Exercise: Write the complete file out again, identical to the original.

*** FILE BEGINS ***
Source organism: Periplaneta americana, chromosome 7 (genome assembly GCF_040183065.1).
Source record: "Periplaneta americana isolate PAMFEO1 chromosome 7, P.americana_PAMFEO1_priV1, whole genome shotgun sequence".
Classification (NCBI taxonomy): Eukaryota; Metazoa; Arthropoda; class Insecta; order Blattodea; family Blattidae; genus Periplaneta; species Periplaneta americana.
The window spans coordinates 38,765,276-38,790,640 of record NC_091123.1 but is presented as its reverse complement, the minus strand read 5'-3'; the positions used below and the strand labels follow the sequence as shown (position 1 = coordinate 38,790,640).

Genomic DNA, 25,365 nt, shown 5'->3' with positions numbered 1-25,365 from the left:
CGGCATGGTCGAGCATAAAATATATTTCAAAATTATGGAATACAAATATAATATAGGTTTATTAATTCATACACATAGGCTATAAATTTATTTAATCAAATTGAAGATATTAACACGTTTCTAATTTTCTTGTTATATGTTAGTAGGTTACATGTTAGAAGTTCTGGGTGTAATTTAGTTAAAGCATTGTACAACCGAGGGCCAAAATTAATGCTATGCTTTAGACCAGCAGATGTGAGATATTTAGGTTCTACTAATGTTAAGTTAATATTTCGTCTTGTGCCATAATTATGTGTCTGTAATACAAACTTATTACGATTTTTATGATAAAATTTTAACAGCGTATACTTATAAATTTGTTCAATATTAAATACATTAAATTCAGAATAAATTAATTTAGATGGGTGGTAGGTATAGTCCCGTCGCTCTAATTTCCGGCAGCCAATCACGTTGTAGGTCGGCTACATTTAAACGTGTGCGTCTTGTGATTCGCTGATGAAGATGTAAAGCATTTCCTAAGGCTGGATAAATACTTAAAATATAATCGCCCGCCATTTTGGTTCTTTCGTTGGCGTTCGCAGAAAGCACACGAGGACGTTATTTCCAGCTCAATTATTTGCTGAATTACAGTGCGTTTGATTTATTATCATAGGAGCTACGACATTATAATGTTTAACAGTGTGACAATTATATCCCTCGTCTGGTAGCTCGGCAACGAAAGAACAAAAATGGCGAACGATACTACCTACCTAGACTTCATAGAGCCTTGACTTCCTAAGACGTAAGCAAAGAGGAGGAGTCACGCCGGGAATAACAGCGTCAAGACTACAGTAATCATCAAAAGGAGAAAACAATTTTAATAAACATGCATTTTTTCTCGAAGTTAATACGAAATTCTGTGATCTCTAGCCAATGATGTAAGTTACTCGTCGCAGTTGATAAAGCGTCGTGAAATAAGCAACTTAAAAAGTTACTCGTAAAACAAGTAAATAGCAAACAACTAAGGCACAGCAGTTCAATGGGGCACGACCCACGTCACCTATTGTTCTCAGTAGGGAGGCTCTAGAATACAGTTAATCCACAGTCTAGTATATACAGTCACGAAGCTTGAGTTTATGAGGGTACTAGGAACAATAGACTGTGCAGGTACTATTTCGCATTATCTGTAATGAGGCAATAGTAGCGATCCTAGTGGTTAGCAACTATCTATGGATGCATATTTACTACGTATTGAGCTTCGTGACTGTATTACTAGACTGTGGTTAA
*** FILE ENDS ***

Source organism: Periplaneta americana, chromosome 7 (genome assembly GCF_040183065.1).
Source record: "Periplaneta americana isolate PAMFEO1 chromosome 7, P.americana_PAMFEO1_priV1, whole genome shotgun sequence".
Classification (NCBI taxonomy): Eukaryota; Metazoa; Arthropoda; class Insecta; order Blattodea; family Blattidae; genus Periplaneta; species Periplaneta americana.
The window spans coordinates 38,765,276-38,790,640 of record NC_091123.1 but is presented as its reverse complement, the minus strand read 5'-3'; the positions used below and the strand labels follow the sequence as shown (position 1 = coordinate 38,790,640).

Genomic DNA, 25,365 nt, shown 5'->3' with positions numbered 1-25,365 from the left:
CGGCATGGTCGAGCATAAAATATATTTCAAAATTATGGAATACAAATATAATATAGGTTTATTAATTCATACACATAGGCTATAAATTTATTTAATCAAATTGAAGATATTAACACGTTTCTAATTTTCTTGTTATATGTTAGTAGGTTACATGTTAGAAGTTCTGGGTGTAATTTAGTTAAAGCATTGTACAACCGAGGGCCAAAATTAATGCTATGCTTTAGACCAGCAGATGTGAGATATTTAGGTTCTACTAATGTTAAGTTAATATTTCGTCTTGTGCCATAATTATGTGTCTGTAATACAAACTTATTACGATTTTTATGATAAAATTTTAACAGCGTATACTTATAAATTTGTTCAATATTAAATACATTAAATTCAGAATAAATTAATTTAGATGGGTGGTAGGTATAGTCCCGTCGCTCTAATTTCCGGCAGCCAATCACGTTGTAGGTCGGCTACATTTAAACGTGTGCGTCTTGTGATTCGCTGATGAAGATGTAAAGCATTTCCTAAGGCTGGATAAATACTTAAAATATAATCGCCCGCCATTTTGGTTCTTTCGTTGGCGTTCGCAGAAAGCACACGAGGACGTTATTTCCAGCTCAATTATTTGCTGAATTACAGTGCGTTTGATTTATTATCATAGGAGCTACGACATTATAATGTTTAACAGTGTGACAATTATATCCCTCGTCTGGTAGCTCGGCAACGAAAGAACAAAAATGGCGAACGATACTACCTACCTAGACTTCATAGAGCCTTGACTTCCTAAGACGTAAGCAAAGAGGAGGAGTCACGCCGGGAATAACAGCGTCAAGACTACAGTAATCATCAAAAGGAGAAAACAATTTTAATAAACATGCATTTTTTCTCGAAGTTAATACGAAATTCTGTGATCTCTAGCCAATGATGTAAGTTACTCGTCGCAGTTGATAAAGCGTCGTGAAATAAGCAACTTAAAAAGTTACTCGTAAAACAAGTAAATAGCAAACAACTAAGGCACAGCAGTTCAATGGGGCACGACCCACGTCACCTATTGTTCTCAGTAGGGAGGCTCTAGAATACAGTTAATCCACAGTCTAGTATATACAGTCACGAAGCTTGAGTTTATGAGGGTACTAGGAACAATAGACTGTGCAGGTACTATTTCGCATTATCTGTAATGAGGCAATAGTAGCGATCCTAGTGGTTAGCAACTATCTATGGATGCATATTTACTACGTATTGAGCTTCGTGACTGTATTACTAGACTGTGGTTAA